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Civic Blog

Welcome to the Civic Blog and what we hope will become an ongoing discussion between our bloggers and readers. Visit often, share your perspectives, experiences and suggestions, and help us build a “civic” community. We seek a national conversation on a broad range of topics including education, science, politics and religion. We are always looking for guest bloggers. Contact us at CivLit@iupui.edu if you’d like to post your thoughts.

  • A Call to Service

    By Matt Impink on November 18, 2014 in Civic Blog

    Christmas ads have begun their assault on Thanksgiving, skipping right over the month’s other humble holiday: Veteran’s Day. After a busy week, I have finally caught up on this year’s noble efforts to give Veteran’s Day its rightful place in our national consciousness. These efforts, however, go against the national trend of greater detachment from the military. In my parents

  • A Scientific Habit of the Mind

    By Matt Impink on November 17, 2014 in Civic Blog

    As the education system continues to evolve, the emphasis on STEM education must also evolve. The focus in the early stages of STEM education has been simply throwing money at the development of STEM education amongst teachers and students. Seemingly saying, “Holy crap, we’ll pay you a lot of money if you’re a STEM major,” the results have been disappointing.

  • What a lack of Civics could look like in your state.

    By Matt Impink on November 12, 2014 in Civic Blog

    The folks over at PoliTech recently decided to have a little fun at the expense of the students at Texas Tech University. Like Jimmy Kimmel who exposed how much Americans’ perspectives on the Affordable Care Act (Obamacare) have been distorted, a young student asks her fellow students basic questions about civics and history. When I say basic, I mean BASIC:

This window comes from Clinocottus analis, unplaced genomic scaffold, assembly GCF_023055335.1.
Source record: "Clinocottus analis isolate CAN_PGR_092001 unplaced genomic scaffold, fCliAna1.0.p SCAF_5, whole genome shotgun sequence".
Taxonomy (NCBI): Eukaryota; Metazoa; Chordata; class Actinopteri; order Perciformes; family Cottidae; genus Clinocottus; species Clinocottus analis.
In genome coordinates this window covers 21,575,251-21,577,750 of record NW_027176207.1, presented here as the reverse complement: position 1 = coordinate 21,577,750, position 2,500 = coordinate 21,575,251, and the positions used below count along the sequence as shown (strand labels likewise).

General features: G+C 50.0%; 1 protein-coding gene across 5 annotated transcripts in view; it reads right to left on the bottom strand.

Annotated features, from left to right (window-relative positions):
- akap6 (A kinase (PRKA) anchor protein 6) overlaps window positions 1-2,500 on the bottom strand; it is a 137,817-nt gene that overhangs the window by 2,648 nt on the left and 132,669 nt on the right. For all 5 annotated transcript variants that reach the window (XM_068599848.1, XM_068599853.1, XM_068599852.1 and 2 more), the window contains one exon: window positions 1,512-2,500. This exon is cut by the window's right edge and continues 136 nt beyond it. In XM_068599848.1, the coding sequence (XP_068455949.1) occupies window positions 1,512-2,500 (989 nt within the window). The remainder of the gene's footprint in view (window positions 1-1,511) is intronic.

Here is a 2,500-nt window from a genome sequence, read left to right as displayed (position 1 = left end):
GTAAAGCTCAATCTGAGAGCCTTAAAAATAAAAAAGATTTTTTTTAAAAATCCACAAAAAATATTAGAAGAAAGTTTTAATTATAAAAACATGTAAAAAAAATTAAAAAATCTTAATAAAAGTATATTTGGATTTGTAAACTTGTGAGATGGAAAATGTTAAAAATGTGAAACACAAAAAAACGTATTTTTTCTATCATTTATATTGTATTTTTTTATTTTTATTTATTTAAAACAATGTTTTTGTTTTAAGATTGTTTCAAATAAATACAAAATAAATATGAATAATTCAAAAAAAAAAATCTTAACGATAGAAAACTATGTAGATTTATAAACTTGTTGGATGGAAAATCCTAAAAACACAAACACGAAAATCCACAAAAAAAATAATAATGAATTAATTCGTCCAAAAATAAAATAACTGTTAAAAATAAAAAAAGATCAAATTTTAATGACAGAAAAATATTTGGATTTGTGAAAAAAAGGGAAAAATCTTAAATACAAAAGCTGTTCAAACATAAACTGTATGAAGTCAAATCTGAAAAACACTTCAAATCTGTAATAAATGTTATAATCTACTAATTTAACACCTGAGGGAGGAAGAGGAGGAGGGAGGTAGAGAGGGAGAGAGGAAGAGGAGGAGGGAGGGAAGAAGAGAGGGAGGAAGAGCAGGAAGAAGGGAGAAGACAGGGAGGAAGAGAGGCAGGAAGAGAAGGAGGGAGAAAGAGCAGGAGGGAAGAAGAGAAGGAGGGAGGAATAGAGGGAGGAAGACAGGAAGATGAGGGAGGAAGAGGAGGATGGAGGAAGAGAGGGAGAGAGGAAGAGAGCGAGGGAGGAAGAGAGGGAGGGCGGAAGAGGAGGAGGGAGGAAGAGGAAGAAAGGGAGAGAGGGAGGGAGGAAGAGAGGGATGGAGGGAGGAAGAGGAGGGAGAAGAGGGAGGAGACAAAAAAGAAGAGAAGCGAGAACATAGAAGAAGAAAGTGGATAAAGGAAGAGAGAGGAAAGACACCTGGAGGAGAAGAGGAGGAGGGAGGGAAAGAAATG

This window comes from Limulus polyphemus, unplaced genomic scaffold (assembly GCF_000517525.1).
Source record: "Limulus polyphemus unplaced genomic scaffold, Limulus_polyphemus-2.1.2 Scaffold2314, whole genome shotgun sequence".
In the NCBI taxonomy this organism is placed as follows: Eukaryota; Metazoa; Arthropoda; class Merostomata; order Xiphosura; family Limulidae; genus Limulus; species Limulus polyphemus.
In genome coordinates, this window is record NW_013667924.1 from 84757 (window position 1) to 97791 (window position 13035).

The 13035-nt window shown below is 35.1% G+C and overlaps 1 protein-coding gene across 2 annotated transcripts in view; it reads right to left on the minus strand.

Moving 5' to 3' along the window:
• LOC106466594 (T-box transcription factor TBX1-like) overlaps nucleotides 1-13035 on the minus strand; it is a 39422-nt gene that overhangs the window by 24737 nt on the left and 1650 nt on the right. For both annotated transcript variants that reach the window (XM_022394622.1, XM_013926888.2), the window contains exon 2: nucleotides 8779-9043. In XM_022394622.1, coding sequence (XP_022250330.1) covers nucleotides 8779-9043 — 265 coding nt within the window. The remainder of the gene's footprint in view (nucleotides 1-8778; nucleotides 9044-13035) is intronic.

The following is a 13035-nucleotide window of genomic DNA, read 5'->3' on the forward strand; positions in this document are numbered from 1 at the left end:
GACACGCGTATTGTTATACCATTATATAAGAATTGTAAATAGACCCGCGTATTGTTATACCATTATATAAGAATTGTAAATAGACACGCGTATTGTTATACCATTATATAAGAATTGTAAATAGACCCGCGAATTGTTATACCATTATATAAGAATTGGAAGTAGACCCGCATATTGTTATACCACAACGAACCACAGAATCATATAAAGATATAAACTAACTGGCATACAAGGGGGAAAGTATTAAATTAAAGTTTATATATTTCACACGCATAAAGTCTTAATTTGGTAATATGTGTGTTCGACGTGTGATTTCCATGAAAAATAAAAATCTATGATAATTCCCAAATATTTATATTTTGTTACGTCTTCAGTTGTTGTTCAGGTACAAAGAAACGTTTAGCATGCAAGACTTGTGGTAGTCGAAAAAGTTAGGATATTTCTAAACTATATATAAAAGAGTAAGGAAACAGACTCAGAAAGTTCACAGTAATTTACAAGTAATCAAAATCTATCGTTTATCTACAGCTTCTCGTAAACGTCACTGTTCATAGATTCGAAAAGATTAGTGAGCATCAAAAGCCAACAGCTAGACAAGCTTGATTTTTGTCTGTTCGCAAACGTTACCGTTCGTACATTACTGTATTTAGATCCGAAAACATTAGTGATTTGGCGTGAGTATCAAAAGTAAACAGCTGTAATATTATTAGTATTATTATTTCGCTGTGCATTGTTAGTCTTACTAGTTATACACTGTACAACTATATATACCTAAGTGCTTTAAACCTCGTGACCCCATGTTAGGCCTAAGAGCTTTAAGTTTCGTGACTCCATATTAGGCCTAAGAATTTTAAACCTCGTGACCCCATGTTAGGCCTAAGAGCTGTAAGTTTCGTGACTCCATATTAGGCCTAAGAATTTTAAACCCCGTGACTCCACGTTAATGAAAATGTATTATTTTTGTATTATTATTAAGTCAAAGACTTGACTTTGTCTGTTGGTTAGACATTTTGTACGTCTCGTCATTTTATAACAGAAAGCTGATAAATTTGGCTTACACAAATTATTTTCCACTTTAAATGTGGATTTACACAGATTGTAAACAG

• Do we take freedom of the press for granted?

    By Jeffrey M. McCall on November 11, 2014 in Civic Blog

    Former CBS correspondent Sharyl Attkisson is either a paranoid kook or victim of one of the most heinous government abuses of a reporter in American history. Either way, the rest of the journalism community should be jumping into action to determine the truth. Sadly, it is not. Atkisson claims in her new book that the federal government hacked into her

  • Time for a revival of journalism

    By Jeffrey M. McCall on October 17, 2014 in Civic Blog

    The dim news for the journalism industry just keeps coming. A recent Gallup news poll shows public trust of the media is at historic lows. Just 40 percent of the public has a measure of trust in the media. This long-term trend indicates trust in the media has dropped 15 percentage points during the last 15 years. Citizens say the

  • Should we trust government?

    By Matt Impink on October 14, 2014 in Civic Blog

    Recently on his blog, Peter Levine dives into the longstanding poll question asking whether individuals “trust the government in Washington to do the right thing most of the time?” Given the longitudinal implications of asking the same question since the 1950′s, this the language has not been altered giving pollsters an increasing pessimistic look into the state of mind of

  • Hijacking Free Speech

    By Sheila Kennedy on October 13, 2014 in Civic Blog

    Recently, a Indiana State Trooper was sued for proselytizing a woman he’d stopped for speeding. The Indianapolis Star has the story. Not surprisingly, our homegrown theocrats saw nothing wrong with this. Micah Clark, executive director of the American Family Association of Indiana, said that although the traffic stop might not have been the best time to quiz someone about faith,

  • A New Voting Rights Act